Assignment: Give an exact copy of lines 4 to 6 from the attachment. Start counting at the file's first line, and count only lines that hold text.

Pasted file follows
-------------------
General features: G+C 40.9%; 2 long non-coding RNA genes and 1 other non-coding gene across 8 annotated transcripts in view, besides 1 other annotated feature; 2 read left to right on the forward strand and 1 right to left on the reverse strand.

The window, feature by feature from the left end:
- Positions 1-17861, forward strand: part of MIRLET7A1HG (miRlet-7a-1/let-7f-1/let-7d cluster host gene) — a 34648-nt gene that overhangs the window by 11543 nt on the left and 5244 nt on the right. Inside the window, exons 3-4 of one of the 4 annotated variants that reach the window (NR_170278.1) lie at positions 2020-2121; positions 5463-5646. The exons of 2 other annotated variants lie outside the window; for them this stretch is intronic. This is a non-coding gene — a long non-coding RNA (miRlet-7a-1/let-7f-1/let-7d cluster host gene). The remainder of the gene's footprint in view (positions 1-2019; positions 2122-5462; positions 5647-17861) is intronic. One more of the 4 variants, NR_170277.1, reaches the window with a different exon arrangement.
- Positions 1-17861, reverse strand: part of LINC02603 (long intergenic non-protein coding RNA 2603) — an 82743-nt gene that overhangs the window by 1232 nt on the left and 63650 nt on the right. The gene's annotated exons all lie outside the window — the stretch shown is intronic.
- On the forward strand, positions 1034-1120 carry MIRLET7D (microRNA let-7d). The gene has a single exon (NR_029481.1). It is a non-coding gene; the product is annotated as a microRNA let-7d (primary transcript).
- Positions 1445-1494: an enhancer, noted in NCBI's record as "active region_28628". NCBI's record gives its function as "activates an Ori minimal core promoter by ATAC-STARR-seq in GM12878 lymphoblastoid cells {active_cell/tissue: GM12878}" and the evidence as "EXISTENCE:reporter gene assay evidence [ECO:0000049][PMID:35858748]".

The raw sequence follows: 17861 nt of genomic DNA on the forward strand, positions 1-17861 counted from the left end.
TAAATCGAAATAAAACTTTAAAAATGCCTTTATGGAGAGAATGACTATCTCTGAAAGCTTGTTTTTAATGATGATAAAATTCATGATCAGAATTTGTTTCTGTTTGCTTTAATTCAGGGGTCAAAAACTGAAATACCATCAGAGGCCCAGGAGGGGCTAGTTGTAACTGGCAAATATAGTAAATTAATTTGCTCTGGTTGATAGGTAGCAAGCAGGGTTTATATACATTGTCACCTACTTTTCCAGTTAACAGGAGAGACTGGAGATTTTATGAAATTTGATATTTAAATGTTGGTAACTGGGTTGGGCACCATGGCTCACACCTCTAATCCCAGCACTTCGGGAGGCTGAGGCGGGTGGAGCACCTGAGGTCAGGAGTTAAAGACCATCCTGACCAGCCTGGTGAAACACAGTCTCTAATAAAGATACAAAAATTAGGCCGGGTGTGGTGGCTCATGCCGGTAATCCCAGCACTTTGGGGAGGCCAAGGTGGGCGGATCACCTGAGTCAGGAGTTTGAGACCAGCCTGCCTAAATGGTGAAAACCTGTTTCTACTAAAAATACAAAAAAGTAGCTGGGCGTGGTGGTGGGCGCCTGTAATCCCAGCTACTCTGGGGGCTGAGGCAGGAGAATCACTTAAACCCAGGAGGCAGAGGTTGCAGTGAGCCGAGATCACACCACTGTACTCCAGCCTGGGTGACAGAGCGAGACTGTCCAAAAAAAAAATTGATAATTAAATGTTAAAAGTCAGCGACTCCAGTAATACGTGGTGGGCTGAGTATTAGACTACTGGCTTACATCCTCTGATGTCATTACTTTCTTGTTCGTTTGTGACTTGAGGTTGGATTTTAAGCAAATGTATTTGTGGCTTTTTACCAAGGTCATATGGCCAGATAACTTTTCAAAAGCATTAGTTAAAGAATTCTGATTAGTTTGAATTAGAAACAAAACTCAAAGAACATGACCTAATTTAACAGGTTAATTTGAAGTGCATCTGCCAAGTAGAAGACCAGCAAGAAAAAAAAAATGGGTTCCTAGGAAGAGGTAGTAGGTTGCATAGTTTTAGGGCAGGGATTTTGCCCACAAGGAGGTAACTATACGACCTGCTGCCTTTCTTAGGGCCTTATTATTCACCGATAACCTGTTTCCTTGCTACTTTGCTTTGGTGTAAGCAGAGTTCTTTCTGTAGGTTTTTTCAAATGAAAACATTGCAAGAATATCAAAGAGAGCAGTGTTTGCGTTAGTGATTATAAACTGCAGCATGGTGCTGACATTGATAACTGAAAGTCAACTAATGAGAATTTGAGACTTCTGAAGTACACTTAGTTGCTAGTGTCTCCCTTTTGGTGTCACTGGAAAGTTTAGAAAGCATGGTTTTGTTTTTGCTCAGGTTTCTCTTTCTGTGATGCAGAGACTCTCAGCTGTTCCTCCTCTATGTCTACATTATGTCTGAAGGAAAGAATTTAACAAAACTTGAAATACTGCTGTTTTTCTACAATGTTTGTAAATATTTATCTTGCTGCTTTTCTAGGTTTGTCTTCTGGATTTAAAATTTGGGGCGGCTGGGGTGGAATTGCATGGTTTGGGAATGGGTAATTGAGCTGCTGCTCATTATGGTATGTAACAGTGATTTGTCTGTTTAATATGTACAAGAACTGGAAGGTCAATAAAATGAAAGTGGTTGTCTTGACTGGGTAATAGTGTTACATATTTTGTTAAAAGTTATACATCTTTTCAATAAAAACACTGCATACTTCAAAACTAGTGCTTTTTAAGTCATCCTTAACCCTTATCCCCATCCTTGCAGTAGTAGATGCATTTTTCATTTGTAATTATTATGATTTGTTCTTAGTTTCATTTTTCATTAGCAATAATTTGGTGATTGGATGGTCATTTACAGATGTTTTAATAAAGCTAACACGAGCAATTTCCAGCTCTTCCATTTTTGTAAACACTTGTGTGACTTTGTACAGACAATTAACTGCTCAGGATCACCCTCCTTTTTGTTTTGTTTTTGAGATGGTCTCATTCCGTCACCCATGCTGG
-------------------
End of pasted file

- Positions 1-17861, reverse strand: part of LINC02603 (long intergenic non-protein coding RNA 2603) — an 82743-nt gene that overhangs the window by 1232 nt on the left and 63650 nt on the right. The gene's annotated exons all lie outside the window — the stretch shown is intronic.
- On the forward strand, positions 1034-1120 carry MIRLET7D (microRNA let-7d). The gene has a single exon (NR_029481.1). It is a non-coding gene; the product is annotated as a microRNA let-7d (primary transcript).
- Positions 1445-1494: an enhancer, noted in NCBI's record as "active region_28628". NCBI's record gives its function as "activates an Ori minimal core promoter by ATAC-STARR-seq in GM12878 lymphoblastoid cells {active_cell/tissue: GM12878}" and the evidence as "EXISTENCE:reporter gene assay evidence [ECO:0000049][PMID:35858748]".